For the first time, we're seeing the approach of the plane.
Does it show it was in trouble earlier than we thought?
It is a short video clip, but sources tell Eyewitness News it is key to the NTSB's early finding that for some reason the pilot made a sudden and risky nose-gear landing.
The exclusive video shows the 737 hitting the runway hard, nose first.
"A nose spike, a very dangerous maneuver," said J.P. Tristani, a former commercial airline pilot.
This former commercial airline pilot viewed the video which he says shows the aircraft got ahead of the pilot creating an unstable and potentially dangerous condition.
"Striking the nose gear like that you could have had the aircraft swerve off the runway," Tristani said.
Video from inside the plane shows how hard it hit the runway, pushing the nose gear up into the plane.
This former pilot says the new video makes clear the Captain who grabbed control of the plane just seconds before touchdown, intentionally spiked the nose. The question is why?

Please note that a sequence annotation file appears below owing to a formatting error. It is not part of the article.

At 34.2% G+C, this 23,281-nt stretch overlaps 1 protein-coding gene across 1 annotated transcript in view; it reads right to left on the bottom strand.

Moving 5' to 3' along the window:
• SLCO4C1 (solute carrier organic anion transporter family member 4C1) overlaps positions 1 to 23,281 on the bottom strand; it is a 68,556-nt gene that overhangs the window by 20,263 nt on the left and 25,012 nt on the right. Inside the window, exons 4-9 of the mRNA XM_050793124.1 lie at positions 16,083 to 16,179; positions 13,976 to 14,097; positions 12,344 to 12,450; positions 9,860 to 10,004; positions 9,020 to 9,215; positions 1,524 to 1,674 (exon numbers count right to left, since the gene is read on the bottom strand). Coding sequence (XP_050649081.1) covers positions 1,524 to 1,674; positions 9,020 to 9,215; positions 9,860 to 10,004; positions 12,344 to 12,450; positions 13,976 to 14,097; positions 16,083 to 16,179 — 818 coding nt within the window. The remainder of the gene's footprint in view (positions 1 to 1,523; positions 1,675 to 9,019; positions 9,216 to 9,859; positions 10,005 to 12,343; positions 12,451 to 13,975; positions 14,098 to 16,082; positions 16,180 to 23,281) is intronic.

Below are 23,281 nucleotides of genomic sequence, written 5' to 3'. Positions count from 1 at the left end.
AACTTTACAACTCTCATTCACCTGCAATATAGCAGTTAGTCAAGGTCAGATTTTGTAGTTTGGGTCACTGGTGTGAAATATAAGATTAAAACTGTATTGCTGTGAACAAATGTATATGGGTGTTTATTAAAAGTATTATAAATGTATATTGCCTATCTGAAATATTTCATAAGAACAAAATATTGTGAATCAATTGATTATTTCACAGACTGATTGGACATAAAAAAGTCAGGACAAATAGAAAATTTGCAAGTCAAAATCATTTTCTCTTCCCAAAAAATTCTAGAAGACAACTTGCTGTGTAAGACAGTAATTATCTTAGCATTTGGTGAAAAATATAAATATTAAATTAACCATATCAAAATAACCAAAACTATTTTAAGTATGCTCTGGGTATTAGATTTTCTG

"Possibly because the pilots didn't want to roll through intersection of two runways which would have ensured a much longer taxi time could be 5, 10 minutes getting to gate of an aircraft already late due to weather," Tristani said.
Just 69 seconds after the plane landed, the Port Authority Police Fire Rescue Unit was evacuating passengers of which only nine had minor injuries.
Now, this key video along with the flight data recorder is increasing evidence that something went wrong in the cockpit as this split screen of the faulty landing seen on top and the normal one on the bottom seems to show:
"The aircraft got ahead of the pilot and the pilot not ahead of the aircraft (not a good place to be) never a good place to be because you are no longer flying the airplane, it is flying you," Tristani said.
The NTSB says so far there are no signs of any mechanical problems.
Southwest Airlines says they working with both the NTSB and Boeing in the early stages of this investigation.
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